I would have been far more vocal with my first oncologist and fired her the moment she told me that "No chemo was not a get out of jail free card," while discussing the Tamoxifen issue.  After all, if this wasn't my fault (something I was repeatedly told), why was I to feel that I was supposed to be in jail?  Never mind that she could not prove to me that Tamoxifen could be helpful, even more importantly, not fatal with my family history of pulmonary embolus issues. Last, but not least, she told me she would not be held liable if anything happened to me. Um, right.

I would have loved an awareness that my getting back to normal revolved not around overtreating something that was removed from my body and likely never to return, but simply getting on with my life. The counselor who told me to just "take 18 months off" had clearly never been through anything similar and I would have given anything for her to be aware of the pain her words caused me. 

Instead of shaking in my boots and just trying to breathe when the first radiation oncologist screamed at me that I "might be stage 3" (no evidence to support that from any tests),  I would have told him where to stick in and walked out of the room.  In fact, the only doctor who I still would consider seeing (but I don't need to do so) from the first *set,* if you will, is the plastic surgeon.  He actually commented that he was grateful I didn't fire him. I just smiled and nodded, but probably should have told him that since he treated me like a person with a few brain cells to rub together, I did not find the need to send him down the not-so-primrose path the others took.

Let's have awareness that those who are dealing with this issue might need nurturing, hand-holding, or just a day to bloody forget about all of the decisions they are struggling with. They might want to not stress about meals, extra money for child care, or who is going to walk the dog while they are recovering.  Be like all of my amazing friends around the world who brought me food (okay, those in the tri-state area), organized said bringing of food, collected donations (insanely helpful for the extra daycare Nick needed), brought me warm blankets, and called to gossip about anything but what I was going through.  They took me to lunch, we stressed about Foreign Service stuff, and they kept me going when I was enmeshed in a sea of painful pink.  They didn't use words like battle or survivor (those are also on my bad list), but instead reminded me about the joys of bidding and insisted on conversing about where we would go next.  And...that got me through.  Not glittery pink scarves or not walks that went nowhere (and required insane amounts of money just to register), but friends and their awareness of what really mattered.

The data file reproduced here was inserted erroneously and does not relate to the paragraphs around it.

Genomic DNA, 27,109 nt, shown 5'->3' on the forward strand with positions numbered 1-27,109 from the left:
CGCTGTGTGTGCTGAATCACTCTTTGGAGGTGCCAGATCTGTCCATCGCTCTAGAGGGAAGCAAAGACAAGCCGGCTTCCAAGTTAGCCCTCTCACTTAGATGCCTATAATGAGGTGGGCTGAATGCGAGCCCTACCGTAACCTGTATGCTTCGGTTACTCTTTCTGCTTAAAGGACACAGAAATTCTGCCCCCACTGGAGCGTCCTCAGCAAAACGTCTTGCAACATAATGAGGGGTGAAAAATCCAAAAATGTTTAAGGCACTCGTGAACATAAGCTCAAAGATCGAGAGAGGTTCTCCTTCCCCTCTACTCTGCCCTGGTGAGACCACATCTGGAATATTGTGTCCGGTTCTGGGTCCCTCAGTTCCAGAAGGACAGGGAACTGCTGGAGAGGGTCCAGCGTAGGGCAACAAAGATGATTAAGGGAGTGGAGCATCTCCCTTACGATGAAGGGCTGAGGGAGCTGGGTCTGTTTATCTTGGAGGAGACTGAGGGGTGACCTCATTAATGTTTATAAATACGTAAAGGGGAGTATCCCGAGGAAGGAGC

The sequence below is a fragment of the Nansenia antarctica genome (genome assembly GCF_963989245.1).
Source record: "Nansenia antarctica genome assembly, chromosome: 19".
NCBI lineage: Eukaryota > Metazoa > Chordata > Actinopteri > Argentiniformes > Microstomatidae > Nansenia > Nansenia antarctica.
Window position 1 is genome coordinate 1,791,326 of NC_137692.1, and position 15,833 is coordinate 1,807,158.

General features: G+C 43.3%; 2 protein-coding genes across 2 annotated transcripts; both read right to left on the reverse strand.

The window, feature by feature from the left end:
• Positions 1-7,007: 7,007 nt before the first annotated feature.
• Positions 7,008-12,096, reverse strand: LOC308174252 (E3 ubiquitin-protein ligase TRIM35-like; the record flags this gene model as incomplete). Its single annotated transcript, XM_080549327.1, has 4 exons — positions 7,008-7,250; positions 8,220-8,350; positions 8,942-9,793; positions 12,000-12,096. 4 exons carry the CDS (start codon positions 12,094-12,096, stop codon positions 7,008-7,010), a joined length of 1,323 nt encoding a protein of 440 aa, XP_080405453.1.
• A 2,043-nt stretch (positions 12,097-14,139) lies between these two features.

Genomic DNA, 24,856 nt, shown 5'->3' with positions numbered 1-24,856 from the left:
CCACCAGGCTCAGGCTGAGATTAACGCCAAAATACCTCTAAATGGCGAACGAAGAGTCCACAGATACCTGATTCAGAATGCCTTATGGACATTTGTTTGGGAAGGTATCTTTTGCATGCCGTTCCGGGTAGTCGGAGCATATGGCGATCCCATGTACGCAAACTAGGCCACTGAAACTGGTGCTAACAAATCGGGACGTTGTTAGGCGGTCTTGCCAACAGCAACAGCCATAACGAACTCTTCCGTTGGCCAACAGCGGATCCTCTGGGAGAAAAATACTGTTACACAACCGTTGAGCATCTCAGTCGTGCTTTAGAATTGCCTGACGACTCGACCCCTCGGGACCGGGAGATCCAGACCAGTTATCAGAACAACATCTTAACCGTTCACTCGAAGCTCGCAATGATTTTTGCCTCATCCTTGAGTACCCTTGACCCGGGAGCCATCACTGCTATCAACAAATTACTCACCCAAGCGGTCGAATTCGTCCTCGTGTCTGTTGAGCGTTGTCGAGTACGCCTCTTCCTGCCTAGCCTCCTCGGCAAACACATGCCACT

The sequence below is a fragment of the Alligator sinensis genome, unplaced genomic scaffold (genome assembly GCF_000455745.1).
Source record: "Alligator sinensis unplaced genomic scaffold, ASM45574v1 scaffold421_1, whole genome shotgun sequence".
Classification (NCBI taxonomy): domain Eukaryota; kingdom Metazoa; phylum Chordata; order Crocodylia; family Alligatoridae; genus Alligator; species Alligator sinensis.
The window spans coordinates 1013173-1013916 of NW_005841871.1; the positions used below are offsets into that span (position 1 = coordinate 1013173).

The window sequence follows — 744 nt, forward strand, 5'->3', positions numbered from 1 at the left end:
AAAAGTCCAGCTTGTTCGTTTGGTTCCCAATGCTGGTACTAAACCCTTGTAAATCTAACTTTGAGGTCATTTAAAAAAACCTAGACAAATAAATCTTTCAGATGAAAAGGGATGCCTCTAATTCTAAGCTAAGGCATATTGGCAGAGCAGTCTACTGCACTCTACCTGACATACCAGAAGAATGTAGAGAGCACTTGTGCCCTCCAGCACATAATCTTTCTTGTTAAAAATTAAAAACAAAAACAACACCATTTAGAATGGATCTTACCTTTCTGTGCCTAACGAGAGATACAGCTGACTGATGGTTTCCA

Most of all, take fall to be aware that life is short and needs to be enjoyed. Put down that pink-beribboned item, go outside and breathe in the autumn air. Enjoy the foliage, go to a corn maze, and pick some apples or pumpkins.  Life can be short for any one of 18,000 plus reasons, and buying into the pink ribbon program (like the $200+ pink Uggs) won't change that.  Do think of us when you pick a pumpkin (we will miss that this year), just don't pink it, k?


September 23, 2013

Two weeks ago Nick